Identifying the Root Cause of High CPU Usage by e-Business Suite R12.2 OA Core server processes

3 min read
Mar 29, 2023

A new client was experiencing regular issues with its OA Core servers on its EBS 12.2 environment. The issue caused high CPU usage on the OA Core nodes up to 100% and sometimes caused OutOfMemoryError to appear in the logs. Here’s what you need to understand and do to find out the culprit(s) of such issues.


Please check this old yet still relevant post first to understand the basics of JVM threads. To recap: Java applications are thread based; to figure out which threads use CPUs, you can use the OS tool to find top CPU consumers and then use the JDK tool to find the thread details. If the threads are application threads, you will have thread stack(s) pointing to the exact place in the code responsible for high CPU usage. In the case of JVM utility threads, you will only have their names as those usually run native code and don’t have stack traces available in the jstack output.

Very often, those utility threads using a lot of CPU are Garbage Collector threads trying to free memory in a heap. If some code is allocating too much data in a heap, GC will have to work hard to find free space as it becomes less and less available. If the memory-hungry code doesn’t stop and keeps running, it can lead to an OutOfMemoryError or keep running for a long time with high CPU usage by GC threads. And that’s what happened to our client.

The Data

You will have to get a heap dump from a running OA core (WebLogic) process to identify what is using too much heap. Such a dump will have all the live objects, all the thread details, everything—so be careful to not share it outside. Passwords could easily be extracted from a heap dump. Usually, you use jmap for that:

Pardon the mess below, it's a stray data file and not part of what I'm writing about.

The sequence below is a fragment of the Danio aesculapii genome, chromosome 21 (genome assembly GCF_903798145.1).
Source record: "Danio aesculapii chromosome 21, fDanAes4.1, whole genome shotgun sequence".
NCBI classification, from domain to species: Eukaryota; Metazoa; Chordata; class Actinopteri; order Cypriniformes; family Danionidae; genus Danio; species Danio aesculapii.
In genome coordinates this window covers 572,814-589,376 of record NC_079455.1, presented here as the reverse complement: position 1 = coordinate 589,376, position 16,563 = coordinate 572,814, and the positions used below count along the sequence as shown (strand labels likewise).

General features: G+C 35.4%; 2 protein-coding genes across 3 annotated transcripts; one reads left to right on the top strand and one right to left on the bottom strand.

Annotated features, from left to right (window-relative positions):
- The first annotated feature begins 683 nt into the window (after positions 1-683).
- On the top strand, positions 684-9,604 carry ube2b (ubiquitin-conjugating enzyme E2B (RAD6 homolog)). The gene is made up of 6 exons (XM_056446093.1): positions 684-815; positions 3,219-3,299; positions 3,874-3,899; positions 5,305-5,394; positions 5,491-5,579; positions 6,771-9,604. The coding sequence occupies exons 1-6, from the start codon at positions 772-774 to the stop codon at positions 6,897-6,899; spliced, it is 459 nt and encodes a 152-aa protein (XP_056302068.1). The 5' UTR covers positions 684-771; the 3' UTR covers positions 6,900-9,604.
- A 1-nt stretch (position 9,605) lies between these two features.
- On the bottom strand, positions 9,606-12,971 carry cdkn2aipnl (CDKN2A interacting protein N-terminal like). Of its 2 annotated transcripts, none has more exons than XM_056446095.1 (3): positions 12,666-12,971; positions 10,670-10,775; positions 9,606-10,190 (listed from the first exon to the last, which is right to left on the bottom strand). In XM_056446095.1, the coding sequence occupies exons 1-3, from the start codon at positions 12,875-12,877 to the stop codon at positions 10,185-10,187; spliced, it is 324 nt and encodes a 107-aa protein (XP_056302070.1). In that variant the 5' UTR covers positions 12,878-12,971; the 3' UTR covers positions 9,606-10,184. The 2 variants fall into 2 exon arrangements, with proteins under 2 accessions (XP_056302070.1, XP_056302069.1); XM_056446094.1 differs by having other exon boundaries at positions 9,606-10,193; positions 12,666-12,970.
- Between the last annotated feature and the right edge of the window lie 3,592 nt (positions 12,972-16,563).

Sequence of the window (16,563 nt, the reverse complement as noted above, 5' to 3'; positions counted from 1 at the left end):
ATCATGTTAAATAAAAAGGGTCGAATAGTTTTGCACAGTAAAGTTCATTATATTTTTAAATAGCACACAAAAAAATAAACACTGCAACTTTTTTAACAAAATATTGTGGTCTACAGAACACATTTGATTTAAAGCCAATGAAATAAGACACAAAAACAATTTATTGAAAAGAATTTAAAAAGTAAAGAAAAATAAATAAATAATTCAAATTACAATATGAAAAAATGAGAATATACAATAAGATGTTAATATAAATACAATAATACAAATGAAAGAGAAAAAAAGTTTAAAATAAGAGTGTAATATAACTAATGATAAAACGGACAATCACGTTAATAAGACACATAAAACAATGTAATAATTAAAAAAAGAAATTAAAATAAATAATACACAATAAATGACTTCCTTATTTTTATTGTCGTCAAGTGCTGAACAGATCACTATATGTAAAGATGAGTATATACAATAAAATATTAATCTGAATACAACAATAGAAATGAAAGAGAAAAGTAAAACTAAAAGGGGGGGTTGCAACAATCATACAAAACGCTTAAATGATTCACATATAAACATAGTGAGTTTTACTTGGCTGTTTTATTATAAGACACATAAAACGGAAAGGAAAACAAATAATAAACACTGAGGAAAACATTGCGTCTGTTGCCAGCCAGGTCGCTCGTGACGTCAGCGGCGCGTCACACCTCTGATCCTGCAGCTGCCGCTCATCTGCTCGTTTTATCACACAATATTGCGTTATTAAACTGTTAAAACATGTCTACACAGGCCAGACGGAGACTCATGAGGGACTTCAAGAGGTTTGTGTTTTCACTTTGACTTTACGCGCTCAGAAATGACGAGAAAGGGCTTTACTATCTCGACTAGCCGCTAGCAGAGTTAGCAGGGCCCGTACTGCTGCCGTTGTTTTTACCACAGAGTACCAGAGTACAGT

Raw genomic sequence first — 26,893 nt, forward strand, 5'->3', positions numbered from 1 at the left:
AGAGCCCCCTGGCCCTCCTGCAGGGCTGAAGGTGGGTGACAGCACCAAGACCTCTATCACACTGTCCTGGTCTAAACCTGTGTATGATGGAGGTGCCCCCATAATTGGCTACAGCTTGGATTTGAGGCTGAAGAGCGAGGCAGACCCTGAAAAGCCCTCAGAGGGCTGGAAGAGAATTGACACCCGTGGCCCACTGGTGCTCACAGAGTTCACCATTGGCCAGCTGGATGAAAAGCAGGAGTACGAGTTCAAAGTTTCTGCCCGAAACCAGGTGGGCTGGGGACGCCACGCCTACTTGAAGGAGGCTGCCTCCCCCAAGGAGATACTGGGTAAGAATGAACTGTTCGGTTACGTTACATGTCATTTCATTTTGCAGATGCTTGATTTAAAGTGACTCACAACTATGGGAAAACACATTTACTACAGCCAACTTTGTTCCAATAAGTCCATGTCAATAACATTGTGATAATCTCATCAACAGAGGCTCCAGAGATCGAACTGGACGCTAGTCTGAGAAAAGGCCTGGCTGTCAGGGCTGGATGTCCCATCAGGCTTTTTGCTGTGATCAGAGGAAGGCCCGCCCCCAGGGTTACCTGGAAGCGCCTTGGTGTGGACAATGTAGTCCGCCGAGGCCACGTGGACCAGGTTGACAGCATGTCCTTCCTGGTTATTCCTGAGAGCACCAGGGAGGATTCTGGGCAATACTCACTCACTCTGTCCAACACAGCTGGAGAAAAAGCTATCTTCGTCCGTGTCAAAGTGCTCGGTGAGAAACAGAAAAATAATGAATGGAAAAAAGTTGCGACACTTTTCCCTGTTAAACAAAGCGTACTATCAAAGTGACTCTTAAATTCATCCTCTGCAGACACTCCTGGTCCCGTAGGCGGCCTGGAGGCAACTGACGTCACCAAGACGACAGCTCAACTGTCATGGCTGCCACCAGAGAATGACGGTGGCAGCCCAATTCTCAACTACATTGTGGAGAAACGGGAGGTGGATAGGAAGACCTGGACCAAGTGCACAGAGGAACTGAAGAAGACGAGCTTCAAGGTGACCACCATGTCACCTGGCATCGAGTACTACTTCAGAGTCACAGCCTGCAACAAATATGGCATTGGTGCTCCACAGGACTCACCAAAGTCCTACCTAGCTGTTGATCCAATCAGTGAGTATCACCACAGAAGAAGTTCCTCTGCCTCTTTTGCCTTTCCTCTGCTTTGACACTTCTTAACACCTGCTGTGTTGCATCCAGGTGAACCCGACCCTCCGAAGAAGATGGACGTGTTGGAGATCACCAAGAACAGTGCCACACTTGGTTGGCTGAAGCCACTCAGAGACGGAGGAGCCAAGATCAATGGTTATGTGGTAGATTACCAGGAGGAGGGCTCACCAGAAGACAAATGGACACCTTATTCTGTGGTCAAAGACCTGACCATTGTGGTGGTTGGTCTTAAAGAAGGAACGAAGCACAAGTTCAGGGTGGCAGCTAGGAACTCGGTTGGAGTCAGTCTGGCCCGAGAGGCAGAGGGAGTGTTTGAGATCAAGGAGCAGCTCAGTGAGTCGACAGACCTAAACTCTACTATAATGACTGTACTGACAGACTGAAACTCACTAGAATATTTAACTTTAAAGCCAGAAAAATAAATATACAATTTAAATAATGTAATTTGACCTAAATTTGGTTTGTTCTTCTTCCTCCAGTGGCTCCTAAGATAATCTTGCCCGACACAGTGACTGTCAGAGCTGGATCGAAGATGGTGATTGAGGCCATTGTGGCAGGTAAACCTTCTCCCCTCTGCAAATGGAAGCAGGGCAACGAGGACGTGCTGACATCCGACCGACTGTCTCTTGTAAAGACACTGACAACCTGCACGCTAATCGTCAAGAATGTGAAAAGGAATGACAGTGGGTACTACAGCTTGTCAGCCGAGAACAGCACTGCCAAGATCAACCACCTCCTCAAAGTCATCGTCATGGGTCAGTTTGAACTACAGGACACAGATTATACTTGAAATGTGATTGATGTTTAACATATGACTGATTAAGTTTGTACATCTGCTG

jmap -dump:format=b,file=heap.hprof $OACORE_PID

where heap.hprof is the heap dump file name, and $OACORE_PID is the OA Core process ID. The output file heap.hprof will be written in the current directory.

The heap.hprof file is a binary file, and it can be opened with a Memory Analyzer—an open-source tool with GUI based on Eclipse. MAT is relatively easy to use; one issue you may most certainly hit is that to parse a large heap dump, MAT needs a large heap. The larger heap can be configured in the MemoryAnalyzer.ini file using vmargs, such as:


The Report

Once MAT parses the heap dump (which may take time depending on the heap file size), it suggests running a Leak Suspects report. The report gives you a nice visual diagram with suspected memory leaks. Here is what we’ve seen in the Leak Suspects Report:

Looks like this oracle.apps.bne.integrator.upload.async.BneAsyncUploadThread allocated 2.3GB out of the 3.1GB heap. You can get a thread stack from there and all the objects referenced by this thread. Many things are available, including the user ID and Name, and the file name used for the WebADI upload.

The WebADI functionality provided by EBS parses Excel files uploaded by a user using Apache POI library. While the relevant data needed for EBS was located on the first Excel sheet and was just a few dozen of rows, there were many more additional sheets in that Excel file with thousands of rows each. That auxiliary data caused OA Core to use too much heap while parsing Excel spreadsheets. And this is a known issue for EBS: Web ADI: Uploading Large Documents Do Not Complete and Crashes the Oacore Server (Doc ID 2661833.1). There is a patch to limit the maximum file size by using a new profile option.


  • It is possible to identify the root cause of high CPU usage by Garbage Collector in OA Cores with a help of a heap dump and Memory Analyzer
  • There is an EBS patch to limit the maximum allowed file size for WebADI uploads

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